Though it happens slightly less frequently than Halloween, Hungarians have their own version of trick or treat. A couple of weeks before every election, party volunteers go door-to-door to collect signed endorsement sheets for their candidates. Depending on the election or the office at stake, a varying number of signatures is necessary to put a given candidate on the ballot.
But now Parliament - or specifically the government’s parliamentary majority - has adjusted the rules concerning endorsement sheets, that is they have substantially increased the number necessary for parties to stand in local elections. For a party to be listed on the ballot for a county assembly, it needs the signed support from 1% of eligible voters (up from 0.3%), and to stand as a candidate for mayor of Budapest, the number of signatures has quadrupled, from 0.5% of voters to a whopping 2%, nearly 30,000 signatures. To add a bit of a challenge to the more arduous task, the government’s majority also shortened the period allowed for the collection of endorsement sheets from five weeks to 15 days.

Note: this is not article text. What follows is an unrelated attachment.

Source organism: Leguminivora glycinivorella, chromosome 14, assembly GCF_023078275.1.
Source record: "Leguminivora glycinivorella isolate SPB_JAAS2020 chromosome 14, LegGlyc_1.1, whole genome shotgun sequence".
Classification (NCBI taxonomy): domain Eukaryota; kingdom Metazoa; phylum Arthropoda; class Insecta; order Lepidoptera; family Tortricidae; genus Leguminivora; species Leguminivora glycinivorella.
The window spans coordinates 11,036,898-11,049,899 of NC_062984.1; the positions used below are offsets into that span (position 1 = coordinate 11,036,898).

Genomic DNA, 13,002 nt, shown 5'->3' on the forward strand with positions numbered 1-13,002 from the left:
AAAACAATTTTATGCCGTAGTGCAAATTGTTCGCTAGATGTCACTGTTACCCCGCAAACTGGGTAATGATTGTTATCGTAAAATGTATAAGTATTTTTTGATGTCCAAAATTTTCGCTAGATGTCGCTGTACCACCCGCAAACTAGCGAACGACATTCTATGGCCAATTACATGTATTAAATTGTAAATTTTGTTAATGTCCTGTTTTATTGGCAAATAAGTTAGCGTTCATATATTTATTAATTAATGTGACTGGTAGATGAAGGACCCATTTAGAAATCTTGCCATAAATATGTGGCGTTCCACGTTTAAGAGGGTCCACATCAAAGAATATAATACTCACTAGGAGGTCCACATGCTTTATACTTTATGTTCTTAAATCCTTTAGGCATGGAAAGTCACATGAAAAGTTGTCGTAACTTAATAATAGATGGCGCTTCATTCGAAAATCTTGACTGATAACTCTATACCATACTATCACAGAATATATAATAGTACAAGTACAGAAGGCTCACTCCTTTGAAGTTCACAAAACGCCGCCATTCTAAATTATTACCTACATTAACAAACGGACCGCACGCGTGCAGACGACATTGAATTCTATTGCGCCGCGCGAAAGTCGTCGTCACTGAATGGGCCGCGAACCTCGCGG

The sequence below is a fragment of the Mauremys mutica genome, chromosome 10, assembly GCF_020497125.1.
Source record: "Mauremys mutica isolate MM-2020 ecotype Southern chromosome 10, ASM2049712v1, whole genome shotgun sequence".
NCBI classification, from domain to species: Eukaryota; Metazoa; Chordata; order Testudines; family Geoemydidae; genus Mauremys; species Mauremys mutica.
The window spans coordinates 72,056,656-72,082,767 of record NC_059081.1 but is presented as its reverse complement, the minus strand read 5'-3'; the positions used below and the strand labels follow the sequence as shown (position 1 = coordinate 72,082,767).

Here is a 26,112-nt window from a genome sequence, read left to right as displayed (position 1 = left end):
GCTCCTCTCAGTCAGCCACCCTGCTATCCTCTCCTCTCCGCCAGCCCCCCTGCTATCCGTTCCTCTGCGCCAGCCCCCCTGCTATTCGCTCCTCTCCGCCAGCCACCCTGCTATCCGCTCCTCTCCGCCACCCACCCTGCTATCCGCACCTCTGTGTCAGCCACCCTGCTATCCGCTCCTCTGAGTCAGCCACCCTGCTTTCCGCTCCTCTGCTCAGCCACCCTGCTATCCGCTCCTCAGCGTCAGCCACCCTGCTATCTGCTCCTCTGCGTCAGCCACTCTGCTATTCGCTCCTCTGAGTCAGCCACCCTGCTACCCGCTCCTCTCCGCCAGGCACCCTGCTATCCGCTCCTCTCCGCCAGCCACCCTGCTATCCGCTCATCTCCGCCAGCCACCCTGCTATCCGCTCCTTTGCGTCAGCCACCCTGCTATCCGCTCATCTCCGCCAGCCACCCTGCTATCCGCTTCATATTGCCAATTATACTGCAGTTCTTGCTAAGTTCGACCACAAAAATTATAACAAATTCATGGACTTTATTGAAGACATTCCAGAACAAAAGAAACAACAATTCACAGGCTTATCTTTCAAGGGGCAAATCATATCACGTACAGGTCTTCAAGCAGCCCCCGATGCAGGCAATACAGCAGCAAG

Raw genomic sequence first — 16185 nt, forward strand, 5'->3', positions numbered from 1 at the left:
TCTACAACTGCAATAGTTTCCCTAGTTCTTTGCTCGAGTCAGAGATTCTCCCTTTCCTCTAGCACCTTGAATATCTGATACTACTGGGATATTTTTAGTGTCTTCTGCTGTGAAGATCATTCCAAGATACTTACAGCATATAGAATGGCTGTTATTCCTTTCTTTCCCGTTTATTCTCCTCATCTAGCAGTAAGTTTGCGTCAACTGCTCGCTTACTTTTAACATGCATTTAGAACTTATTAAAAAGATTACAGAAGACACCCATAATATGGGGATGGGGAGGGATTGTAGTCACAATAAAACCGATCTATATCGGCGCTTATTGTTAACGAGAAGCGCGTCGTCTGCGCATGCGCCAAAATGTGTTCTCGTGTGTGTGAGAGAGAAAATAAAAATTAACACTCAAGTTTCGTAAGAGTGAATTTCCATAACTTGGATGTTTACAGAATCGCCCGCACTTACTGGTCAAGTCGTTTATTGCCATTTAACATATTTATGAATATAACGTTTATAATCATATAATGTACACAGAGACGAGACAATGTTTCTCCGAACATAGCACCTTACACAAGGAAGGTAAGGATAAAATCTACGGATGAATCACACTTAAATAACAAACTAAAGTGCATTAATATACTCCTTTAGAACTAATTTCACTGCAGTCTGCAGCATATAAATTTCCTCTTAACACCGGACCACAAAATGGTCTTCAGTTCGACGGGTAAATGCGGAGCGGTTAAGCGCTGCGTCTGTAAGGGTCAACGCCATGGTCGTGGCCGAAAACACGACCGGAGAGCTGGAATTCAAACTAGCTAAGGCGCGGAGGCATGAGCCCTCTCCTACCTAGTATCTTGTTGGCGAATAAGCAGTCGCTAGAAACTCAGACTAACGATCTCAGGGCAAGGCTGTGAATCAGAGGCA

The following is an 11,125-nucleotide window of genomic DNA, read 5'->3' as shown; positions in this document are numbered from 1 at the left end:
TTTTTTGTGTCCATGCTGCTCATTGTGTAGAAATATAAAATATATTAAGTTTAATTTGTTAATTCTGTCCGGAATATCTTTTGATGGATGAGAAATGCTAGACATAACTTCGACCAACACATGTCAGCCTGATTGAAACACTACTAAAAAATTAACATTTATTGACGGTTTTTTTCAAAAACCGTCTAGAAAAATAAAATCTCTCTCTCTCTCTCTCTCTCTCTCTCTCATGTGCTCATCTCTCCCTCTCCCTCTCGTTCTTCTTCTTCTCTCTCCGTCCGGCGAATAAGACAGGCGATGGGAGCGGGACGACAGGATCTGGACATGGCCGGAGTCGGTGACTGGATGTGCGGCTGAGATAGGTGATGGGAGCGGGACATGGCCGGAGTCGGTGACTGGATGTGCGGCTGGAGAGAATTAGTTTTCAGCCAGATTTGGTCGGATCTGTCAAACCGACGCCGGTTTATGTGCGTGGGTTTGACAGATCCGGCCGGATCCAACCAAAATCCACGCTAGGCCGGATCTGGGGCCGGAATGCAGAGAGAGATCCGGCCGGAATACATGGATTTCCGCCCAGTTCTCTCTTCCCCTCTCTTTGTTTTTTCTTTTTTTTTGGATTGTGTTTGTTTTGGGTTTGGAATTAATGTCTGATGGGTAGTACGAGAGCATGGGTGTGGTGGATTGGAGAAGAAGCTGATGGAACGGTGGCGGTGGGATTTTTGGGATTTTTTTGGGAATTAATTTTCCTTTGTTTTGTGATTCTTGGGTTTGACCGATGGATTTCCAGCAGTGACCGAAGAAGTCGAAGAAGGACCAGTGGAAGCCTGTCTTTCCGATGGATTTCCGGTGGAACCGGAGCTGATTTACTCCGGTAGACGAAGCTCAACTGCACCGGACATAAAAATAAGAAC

The immediate effect of the changes is clear: the degree of Fidesz-dominance in the municipalities will be stunning and unparalleled. The long-term effect, especially in the context of national politics, is less straightforward.
Policy Solutions’ analysis on Hungary’s new local elections candidate registration system can be downloaded from here.
Policy Solutions is a progressive political research institute based in Budapest. It was founded in 2008 and it is committed to the values of liberal democracy, solidarity, equal opportunity and European integration. The focus of Policy Solutions’ work is on understanding political processes in Hungary and the European Union. Among the pre-eminent areas of our research are the investigation of how the quality of democracy evolves, the analysis of factors driving euroscepticism, populism and the far-right, and election research.
Follow us on Facebook!